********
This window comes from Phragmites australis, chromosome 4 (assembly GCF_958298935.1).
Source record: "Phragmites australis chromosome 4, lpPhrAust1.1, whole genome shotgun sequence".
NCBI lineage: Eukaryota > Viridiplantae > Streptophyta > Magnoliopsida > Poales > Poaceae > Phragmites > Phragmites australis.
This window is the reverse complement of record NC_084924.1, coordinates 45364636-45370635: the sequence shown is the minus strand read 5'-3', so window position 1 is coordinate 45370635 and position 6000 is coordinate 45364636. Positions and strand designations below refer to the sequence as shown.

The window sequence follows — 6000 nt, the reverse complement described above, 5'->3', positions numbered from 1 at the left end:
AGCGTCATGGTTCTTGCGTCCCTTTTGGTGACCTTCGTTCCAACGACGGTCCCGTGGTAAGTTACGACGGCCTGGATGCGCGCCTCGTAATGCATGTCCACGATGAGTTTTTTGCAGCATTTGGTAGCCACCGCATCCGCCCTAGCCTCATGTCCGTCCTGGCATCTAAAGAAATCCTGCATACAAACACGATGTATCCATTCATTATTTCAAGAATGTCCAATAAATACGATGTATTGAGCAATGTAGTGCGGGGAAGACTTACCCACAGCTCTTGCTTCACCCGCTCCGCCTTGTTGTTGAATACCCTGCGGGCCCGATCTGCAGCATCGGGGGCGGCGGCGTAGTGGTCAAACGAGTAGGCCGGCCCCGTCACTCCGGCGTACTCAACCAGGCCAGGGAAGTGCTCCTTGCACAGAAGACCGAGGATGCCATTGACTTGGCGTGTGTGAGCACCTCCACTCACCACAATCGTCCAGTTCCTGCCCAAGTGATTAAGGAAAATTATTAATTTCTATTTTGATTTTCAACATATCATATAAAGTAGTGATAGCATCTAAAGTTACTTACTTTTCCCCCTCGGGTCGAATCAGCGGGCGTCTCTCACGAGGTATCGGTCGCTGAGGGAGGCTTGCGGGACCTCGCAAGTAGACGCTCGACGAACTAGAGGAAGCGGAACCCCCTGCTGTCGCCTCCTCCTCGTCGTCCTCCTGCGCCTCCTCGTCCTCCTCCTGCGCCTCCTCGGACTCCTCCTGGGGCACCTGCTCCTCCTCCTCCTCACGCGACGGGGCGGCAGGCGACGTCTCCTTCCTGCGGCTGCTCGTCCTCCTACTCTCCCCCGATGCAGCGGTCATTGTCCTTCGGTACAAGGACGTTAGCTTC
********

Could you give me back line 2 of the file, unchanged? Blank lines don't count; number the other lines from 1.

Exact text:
Source record: "Phragmites australis chromosome 4, lpPhrAust1.1, whole genome shotgun sequence".